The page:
The light from the blaze flickers in the eyes of the young boy. Just a breath ago, the merciless Middle Eastern sun was the brightest fire in his world. His father — the man who taught him to play chess, who prayed with him daily and devoutly, who taught him and talked to him — stood in the courtyard only a second ago, waving and smiling, stepping into the small car. Off on an unknown errand, now felled by an unknown assassin. The young boy watches in silence as the spot where his father once stood burns out of control, the debris from the exploded car and the fragments of the boy’s exploded world melding in the intense heat of a life-changing moment. Something is born behind the eyes of the boy as he holds his breath in grief and stares, unbelieving, something deep and fierce and deadly. But what is it? That is the question that consumes most of Traitor.
Years later, the boy has grown into a man, a Sudanese-American hybrid named Samir Horn (Don Cheadle), who drives a truck of bomb detonators into a Yemeni courtyard. He’s looking for an old friend, a brother-in-arms mujahedeen from the fight in Afghanistan who might want to buy them. He finds instead Omar (Said Taghmaoui), a new brother, who will draw him deep into a dangerous world, introducing him to the deadly duo of Fareed (Aly Khan) and Nathir (Raad Rawi). At their first meeting, the grandfatherly Nathir pours Samir a cup of tea and then reminds him in a measured tone that terrorism is theater, played out on an international stage for an American audience.
Samir is a talented actor. The scars from Samir’s father’s death are hidden, like so much else. He is a very careful man — he considers information and its disclosure as incendiary as the homemade bomb materials in which he traffics and handles both with a steady delicacy. But there’s a whirlwind at his back, the furious storm that feeds the world of international terrorism and propels him from Yemeni prison escapes to street-corner cafes in Marseilles and Toronto to the labyrinthine streets of Chicago — and frequently into the path of FBI agent Roy Clayton (Guy Pearce).
Clayton is himself a complicated man. The Southern son of a Baptist preacher, Clayton bucked the family tradition of the pulpit and got an advanced degree in Arabic studies. Unlike his more boorish, ugly-American partner Max Archer (Neal McDonough), Clayton has learned the languages and customs — and religion — of the informants he cultivates. He believes a straight question in a forceful, respectful drawl (and a little leveraging of fear and reward) can draw out more cooperation than the brute crowbar of physical violence. He follows Samir’s trail around the world, always just a step behind, wondering what kind of man he almost has in his sights.
Novice director James Nachmanoff plots and paces his script extremely well. It’s a smart and solid narrative, one he cowrote with Steve Martin (yes, the wild and crazy guy himself). Horn and Clayton together provide a crash-course microcosm of the war on the terror — its complexities, its casualties and its urgencies. The plot isn’t overly complicated, a la Syriana, or dumbed down into some kind of a melodramatic Wild West finale, a la The Kingdom. Nachmanoff’s terror is an intricate dance leading up to a single act of devastating simplicity, and he never overplays his own story. In keeping with the film’s straightforward, smart vibe, director of photography J. Michael Muro bathes every scene in the light of an artful realism.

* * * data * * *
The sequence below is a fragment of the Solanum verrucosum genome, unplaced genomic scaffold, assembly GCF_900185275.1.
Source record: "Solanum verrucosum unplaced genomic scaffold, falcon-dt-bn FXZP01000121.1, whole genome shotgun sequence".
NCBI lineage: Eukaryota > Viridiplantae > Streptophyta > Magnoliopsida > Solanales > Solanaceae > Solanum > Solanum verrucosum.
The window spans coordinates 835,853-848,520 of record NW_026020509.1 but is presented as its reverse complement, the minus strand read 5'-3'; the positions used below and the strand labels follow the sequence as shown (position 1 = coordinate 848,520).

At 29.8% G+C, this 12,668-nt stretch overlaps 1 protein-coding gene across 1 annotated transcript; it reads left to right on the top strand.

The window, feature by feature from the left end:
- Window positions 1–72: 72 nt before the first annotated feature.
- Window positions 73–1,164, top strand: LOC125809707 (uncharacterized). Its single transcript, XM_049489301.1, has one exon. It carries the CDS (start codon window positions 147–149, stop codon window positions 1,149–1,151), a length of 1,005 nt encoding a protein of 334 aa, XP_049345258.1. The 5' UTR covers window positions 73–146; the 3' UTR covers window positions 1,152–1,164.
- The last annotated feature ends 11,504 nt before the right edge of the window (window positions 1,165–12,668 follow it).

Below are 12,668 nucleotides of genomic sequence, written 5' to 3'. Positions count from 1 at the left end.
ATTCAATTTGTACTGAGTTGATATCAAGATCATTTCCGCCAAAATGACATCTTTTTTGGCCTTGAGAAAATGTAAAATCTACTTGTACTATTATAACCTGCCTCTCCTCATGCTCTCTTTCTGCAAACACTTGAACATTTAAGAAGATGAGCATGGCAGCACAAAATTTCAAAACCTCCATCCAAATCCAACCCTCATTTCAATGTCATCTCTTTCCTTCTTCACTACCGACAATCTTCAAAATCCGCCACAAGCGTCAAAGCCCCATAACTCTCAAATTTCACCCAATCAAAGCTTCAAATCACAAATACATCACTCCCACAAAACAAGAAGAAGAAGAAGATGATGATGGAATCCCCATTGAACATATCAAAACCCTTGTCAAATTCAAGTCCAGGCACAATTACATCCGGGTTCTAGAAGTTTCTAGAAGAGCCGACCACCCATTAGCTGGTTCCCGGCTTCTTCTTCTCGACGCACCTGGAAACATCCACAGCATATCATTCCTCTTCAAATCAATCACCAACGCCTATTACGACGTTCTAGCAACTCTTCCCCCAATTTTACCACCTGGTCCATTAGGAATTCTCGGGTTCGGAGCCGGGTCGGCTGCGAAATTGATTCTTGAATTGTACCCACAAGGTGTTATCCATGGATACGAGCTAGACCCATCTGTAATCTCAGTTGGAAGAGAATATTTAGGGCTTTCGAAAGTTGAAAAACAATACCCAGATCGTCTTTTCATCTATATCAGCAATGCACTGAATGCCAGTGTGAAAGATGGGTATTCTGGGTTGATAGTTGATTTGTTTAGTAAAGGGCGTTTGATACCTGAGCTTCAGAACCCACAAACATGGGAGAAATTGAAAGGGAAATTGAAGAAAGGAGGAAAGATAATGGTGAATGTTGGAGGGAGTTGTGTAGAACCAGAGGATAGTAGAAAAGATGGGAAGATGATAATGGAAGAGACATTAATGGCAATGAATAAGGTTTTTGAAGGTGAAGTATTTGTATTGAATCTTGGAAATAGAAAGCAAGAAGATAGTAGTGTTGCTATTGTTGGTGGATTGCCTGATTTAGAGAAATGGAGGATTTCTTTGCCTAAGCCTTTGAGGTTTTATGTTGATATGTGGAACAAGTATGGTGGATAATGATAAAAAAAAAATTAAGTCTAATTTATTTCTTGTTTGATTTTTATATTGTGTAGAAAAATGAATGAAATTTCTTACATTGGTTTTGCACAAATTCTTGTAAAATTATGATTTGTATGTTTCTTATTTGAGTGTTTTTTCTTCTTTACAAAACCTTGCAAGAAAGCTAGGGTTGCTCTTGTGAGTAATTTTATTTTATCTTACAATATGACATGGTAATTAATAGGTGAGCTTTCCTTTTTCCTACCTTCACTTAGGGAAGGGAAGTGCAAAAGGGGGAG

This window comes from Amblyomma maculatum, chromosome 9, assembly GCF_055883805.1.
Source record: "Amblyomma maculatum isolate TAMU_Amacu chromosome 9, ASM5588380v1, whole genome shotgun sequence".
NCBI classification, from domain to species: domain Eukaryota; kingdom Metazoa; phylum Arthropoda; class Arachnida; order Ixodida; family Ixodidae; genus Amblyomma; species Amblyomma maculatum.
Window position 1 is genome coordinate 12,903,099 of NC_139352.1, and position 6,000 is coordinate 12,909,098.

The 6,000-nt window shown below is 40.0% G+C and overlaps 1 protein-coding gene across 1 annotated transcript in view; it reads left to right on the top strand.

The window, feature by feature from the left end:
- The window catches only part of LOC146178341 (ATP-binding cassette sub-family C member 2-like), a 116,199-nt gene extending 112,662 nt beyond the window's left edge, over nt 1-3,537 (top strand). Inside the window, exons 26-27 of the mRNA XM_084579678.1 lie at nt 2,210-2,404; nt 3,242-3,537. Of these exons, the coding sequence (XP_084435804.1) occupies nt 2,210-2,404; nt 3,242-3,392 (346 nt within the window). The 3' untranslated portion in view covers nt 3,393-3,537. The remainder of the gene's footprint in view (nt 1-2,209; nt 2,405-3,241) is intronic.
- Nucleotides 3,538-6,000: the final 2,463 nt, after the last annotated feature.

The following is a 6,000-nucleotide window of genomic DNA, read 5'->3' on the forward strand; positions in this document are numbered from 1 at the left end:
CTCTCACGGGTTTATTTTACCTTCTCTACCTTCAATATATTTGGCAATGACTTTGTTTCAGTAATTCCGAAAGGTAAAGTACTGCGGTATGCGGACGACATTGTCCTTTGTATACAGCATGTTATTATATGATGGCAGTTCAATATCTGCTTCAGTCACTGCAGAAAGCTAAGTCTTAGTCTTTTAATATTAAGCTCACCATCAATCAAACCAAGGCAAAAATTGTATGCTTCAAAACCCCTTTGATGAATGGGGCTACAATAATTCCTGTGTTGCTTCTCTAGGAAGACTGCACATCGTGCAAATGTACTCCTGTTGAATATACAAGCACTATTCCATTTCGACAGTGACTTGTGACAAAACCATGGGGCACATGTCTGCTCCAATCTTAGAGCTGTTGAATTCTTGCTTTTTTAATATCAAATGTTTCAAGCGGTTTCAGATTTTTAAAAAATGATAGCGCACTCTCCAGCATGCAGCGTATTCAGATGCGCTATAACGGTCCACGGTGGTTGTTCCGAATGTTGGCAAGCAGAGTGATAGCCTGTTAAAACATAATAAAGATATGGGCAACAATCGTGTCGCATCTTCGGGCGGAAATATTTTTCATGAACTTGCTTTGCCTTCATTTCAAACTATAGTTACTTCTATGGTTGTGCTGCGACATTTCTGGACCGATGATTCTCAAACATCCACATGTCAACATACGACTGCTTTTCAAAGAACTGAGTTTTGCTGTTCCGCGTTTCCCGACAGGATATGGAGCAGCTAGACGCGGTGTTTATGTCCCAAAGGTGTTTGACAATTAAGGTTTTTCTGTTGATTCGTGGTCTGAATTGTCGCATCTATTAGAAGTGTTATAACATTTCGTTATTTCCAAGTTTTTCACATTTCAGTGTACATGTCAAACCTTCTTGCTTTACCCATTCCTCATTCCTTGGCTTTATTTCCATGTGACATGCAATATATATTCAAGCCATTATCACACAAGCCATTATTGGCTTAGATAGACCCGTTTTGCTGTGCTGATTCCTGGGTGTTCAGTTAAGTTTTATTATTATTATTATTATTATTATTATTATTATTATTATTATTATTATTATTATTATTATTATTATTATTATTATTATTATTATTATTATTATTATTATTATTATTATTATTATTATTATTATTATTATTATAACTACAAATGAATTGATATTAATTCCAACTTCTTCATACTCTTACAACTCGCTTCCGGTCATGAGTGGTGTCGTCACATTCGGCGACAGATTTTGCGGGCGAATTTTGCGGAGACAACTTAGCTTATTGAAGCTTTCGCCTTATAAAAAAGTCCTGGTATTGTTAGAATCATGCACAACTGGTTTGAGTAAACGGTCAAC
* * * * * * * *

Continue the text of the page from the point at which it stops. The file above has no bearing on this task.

What saves the quiet film from ever being boring is the engaging grace of Cheadle. His Samir is blank without ever being empty. He’s buttoned down so tightly that even when he wants to weep he can’t, turning his face up to the raining heavens instead, the water on his cheeks, like so much in his life, a lie that tells the truth. The farther Samir walks, the twistier his path becomes. In the war on terror, he is simultaneously the cause and the effect, the victor and the victim.
He is the film’s constant casualty. If his motives remain at least somewhat obscured and uncertain for most of the movie, though, they are eventually brought to the surface. Traitor has less to say about the politics of terror and the fight against it and much more to say about this conflicted character standing at its very heart. Like the film around him, Cheadle’s Samir is quiet, subtle and just complicated enough to be real.
Frank’s Casing Crew, now doing business as Frank’s International, will make its final appearance on ABiz’s list of the Top 50 Privately Held Companies in Acadiana this year, and once again it will likely be at the top with more than $1 billion in annual revenues. The 75-year-old company specializing in tubular fabrication and installation services to the oil and gas industry plans to offer shares of its stock to the public for the first time.
The defeat, or rather highjacking of House Bill 420 in the final days of this year's Legislative Session, say Reps. Vincent Pierre and Terry Landry, is the result of the propaganda spread by one unidentified local media outlet and an unnamed former state Representative, but nothing to do with the original legislation's lack of checks, balances or details.
He’s a singer. A songwriter. A piano man. A family man. He’s even got his own Wikipedia entry. He’s David Egan. And he knows ancient secrets about the monolithic stones of Stonehenge that he’s not willing to share.